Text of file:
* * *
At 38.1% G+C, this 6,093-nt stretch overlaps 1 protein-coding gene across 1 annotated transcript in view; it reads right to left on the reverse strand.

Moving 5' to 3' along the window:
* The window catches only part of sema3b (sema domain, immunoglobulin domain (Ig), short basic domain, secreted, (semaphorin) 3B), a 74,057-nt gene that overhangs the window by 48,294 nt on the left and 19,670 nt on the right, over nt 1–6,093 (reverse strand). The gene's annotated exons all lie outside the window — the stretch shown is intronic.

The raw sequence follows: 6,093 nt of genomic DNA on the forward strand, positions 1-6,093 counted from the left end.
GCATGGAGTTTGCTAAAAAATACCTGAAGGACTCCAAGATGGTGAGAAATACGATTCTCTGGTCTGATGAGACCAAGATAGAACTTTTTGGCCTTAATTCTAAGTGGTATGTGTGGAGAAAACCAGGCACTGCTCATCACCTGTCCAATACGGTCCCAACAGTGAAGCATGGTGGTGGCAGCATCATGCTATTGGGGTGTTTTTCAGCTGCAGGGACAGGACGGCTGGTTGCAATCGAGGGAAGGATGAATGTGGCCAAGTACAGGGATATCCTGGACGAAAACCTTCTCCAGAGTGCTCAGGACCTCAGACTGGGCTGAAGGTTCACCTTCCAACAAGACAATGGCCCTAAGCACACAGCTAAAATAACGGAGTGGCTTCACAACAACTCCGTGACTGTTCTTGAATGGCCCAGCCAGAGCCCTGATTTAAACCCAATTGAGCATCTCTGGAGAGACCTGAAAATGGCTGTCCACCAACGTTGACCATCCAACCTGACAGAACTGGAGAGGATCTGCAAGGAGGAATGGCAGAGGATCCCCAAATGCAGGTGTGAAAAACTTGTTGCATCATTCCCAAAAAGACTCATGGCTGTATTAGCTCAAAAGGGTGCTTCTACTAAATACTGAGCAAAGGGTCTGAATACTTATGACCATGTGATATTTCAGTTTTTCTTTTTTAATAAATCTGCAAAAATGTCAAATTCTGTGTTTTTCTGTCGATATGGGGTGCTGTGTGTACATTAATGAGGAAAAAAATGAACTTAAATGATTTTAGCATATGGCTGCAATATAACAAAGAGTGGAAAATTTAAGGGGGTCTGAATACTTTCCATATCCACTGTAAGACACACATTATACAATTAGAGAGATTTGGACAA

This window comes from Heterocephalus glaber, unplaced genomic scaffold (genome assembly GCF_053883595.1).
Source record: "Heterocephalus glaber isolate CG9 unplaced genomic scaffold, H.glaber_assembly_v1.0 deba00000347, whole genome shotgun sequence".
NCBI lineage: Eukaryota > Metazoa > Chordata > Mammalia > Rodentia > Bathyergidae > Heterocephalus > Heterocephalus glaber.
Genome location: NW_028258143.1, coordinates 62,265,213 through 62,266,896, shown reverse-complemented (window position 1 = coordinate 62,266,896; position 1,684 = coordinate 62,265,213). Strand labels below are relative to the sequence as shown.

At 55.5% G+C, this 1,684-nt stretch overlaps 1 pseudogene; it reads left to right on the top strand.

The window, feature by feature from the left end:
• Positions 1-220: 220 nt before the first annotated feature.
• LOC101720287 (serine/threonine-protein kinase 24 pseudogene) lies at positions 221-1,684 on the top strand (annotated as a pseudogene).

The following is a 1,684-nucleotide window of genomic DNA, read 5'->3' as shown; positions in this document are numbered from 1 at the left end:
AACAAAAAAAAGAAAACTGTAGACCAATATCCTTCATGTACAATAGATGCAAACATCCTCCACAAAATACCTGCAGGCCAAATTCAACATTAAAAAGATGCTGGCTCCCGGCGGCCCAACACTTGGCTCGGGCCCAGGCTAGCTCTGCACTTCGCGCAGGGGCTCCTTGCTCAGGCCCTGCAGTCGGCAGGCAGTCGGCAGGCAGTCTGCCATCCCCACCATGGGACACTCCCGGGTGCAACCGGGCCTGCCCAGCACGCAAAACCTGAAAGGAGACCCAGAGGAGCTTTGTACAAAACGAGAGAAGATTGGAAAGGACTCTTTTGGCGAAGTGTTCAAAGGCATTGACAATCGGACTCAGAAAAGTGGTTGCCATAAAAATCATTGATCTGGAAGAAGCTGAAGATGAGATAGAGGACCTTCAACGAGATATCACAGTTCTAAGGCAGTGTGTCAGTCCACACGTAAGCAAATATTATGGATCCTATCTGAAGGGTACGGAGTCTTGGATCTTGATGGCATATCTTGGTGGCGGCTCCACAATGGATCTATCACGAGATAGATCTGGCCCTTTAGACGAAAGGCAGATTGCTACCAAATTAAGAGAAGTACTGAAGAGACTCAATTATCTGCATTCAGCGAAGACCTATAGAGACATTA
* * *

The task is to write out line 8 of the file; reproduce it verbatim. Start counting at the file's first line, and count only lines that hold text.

NCBI lineage: Eukaryota > Metazoa > Chordata > Mammalia > Rodentia > Bathyergidae > Heterocephalus > Heterocephalus glaber.